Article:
to radio broadcasting has been erected with entirely new equipment 
following the latest engineering practices. Total expenditure for 
this orolect has been approximately Jl37,000.00. The radio station 
opera*- V with a budget of $8,000.00 annually for maintenance and op¬ 
eration. The State University broadcasts approximately thirteen 
and a quarter hours daily. Carl H. Menzer, Director. 

"Outstanding figures in many fielos of radio University 

of Iowa'' first annual radio conference October 17-19, 1940. The 
object of the three-day conference was to consider problems in 
applied radio, consisting of lectures, discussions and demonstrations. 

"KANSAS - The University of Kansas owns and operates its own station, 
KFKU, which shares time with 1/ifREN, a regional station affiliated with 
the N.P.C. Blue Network. KFKU is on the air an average of six hours 
per week during the school year. The University provides a budget 
of 4,550.00 for the broadcasting station. During the 
the station broadcast 585 different programs, involving 35 different 
departments and eight colleges of the University. Faculty members 
presented approximately seventy percent of the total number of programs. 

"No dei nite move has been made toward the organization of a radio 
council. However, some attempt has been made to encourage the ctate 
Department of Education to take tie initiative in forming a radio 

council on a state-wide basis. 

"KENTUCKY - University of Kentucky programs are broadoast regularly 
over the Mutual Broadcasting System, six carried coaet-to-coast ; 

The Southern Network; V/HAS, Louisville; "L", Cincinnati; JLAh, 
Lexington. The School of the Air is presented five days a week 
the programs designed so as to be equally helpful to B°hool ch 
and adults. Five fifteen minute agricultural programs are presented 
weekly. Miscellaneous programs include "From the Kentucky Mountains, • 
"Listening Centers, "The Wildcat Review," "Behind the Headlines, 

"Trie Best Band in Dixie," student interviews. The Rhythmettes, 
"Visitinq Kentucky’s Industries,” and rc~ -7 special features originating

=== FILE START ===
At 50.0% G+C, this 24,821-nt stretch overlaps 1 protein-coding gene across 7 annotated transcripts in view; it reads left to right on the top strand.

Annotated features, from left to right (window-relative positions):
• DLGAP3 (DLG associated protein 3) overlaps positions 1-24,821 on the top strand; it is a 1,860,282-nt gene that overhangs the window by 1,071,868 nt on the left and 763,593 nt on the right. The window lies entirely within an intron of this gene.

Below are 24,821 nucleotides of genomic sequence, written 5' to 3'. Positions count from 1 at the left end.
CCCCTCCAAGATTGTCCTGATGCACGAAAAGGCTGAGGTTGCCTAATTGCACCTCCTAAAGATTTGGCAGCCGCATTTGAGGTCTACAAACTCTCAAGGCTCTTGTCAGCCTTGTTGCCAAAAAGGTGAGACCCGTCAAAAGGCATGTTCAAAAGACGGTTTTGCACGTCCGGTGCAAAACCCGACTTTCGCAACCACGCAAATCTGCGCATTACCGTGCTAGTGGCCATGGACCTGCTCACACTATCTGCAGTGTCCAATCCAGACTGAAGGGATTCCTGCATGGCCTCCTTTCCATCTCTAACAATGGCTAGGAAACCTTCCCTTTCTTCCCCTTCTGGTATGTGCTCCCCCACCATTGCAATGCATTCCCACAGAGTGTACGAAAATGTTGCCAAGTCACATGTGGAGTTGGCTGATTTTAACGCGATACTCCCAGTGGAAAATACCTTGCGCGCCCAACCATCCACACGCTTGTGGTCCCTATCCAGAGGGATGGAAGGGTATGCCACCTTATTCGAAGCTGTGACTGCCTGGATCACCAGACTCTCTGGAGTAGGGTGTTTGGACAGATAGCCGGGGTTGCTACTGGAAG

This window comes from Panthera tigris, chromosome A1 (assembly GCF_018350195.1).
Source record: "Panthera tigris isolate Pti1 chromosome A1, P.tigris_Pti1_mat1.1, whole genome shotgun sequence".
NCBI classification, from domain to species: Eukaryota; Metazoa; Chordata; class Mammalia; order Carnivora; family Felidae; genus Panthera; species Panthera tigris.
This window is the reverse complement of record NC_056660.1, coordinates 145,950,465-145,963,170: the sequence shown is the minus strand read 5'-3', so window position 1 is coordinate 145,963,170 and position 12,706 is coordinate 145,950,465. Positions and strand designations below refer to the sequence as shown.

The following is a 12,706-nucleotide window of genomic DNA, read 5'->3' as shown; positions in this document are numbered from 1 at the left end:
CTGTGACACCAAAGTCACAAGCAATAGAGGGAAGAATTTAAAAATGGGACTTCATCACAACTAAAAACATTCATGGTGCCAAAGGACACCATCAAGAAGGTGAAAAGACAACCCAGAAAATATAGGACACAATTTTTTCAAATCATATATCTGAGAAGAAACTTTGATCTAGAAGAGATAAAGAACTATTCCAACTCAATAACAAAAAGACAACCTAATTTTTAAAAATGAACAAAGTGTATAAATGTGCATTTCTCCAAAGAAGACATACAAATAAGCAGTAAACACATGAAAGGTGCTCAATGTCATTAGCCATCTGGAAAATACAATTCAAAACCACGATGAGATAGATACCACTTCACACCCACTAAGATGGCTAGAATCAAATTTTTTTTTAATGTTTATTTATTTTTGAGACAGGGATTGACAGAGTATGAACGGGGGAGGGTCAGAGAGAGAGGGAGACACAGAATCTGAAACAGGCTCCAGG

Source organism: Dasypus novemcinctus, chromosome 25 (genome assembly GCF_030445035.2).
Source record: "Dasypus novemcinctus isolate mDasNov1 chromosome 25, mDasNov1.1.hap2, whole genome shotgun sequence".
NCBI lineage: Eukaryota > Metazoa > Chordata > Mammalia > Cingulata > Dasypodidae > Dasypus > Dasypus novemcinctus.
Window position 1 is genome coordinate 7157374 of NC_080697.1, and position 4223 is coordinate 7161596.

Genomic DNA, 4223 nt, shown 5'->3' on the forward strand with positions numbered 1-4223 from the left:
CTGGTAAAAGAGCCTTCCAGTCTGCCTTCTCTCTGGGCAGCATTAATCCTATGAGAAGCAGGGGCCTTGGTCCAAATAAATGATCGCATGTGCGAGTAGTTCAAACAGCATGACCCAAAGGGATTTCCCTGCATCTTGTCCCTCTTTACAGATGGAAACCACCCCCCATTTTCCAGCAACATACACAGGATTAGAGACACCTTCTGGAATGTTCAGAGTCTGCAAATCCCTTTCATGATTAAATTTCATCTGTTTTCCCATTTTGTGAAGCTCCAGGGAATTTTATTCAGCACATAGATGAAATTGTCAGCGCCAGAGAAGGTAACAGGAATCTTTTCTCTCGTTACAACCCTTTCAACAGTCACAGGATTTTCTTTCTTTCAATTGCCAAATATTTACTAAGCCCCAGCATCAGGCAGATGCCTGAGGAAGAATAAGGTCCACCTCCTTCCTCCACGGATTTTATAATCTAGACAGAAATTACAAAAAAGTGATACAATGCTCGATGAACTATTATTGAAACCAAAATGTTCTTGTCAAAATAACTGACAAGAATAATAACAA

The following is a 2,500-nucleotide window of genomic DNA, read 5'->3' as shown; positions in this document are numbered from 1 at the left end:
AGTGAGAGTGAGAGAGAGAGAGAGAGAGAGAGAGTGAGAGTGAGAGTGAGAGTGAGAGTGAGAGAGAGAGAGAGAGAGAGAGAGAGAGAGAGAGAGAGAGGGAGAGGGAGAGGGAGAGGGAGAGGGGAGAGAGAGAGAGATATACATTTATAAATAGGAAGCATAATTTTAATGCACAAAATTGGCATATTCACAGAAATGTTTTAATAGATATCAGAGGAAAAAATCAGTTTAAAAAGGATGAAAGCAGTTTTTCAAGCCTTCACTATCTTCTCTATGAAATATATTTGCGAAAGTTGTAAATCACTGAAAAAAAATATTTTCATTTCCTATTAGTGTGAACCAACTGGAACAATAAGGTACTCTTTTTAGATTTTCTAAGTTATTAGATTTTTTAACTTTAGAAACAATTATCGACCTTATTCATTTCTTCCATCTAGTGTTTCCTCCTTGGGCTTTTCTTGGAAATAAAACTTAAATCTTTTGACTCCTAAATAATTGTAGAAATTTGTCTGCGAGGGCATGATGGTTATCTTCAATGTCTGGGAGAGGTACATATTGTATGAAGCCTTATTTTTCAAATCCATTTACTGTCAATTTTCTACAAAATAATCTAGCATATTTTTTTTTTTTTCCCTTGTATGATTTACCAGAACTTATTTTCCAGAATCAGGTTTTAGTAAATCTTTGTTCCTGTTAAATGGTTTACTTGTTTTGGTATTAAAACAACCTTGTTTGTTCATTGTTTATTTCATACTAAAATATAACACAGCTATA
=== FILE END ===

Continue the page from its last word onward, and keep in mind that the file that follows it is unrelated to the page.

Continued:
in the University of Kentucky studios. Mr. Elmer 8. Sulzer is Director 
of Radio Activities. 

"In order to make the University and other valuable radio features 

NAEB NEWS LETTER^_ Dec. 1, 1940. Page 5 

available to people living in the more remote portions of eastern 
and south-eastern Kentucky, a plan was inaugurated during the spring 
of 1833 whereby the University would administer the equipping of 
such locations with radio sets, the operators of such Listening 
centers to see that they were tuned regularly to educational and 
other cultural programs of worth, and to encourage people to come 
in and listen. Funds for the purchase of the sets for such centers 
have been donated by public spirited organizations and individuals* 
There are thirty-eight Listening Centers at present. 

"As an experiment in testing the value of a closely controlled 
educational and cultural radio system in the Kentucky mountains, the 
University of Kentucky has established a 100 watt station V7BKY, to 
be located at Beattyvllle, and to be operated in close cooperation 
with the Lee County Board of Education. Each of the fifty-four 
schools in Lee County will be equipped with receivers. The University 
of Kentucky College of Education has carefully developed a thirty- 
minute program to be broadcast to Lee County schools each day of 
the week and designed to supplement the students* regular work. In 
addition broadcasts will include news, agriculture, homemaking, health, 
weather, time, and numerous other services. 

"MICHIGAN - During the past year the University of Michigan presented 
19 radio programs weekly over three commercial stations: WJR, Detroit; 
WCAR, rontiac; WMBC, Detroit. These stations provided their facilities 
free, the University paying telephone tolls upon programs to the 
station’s transmitter. Such series as ”The Awakening Community,”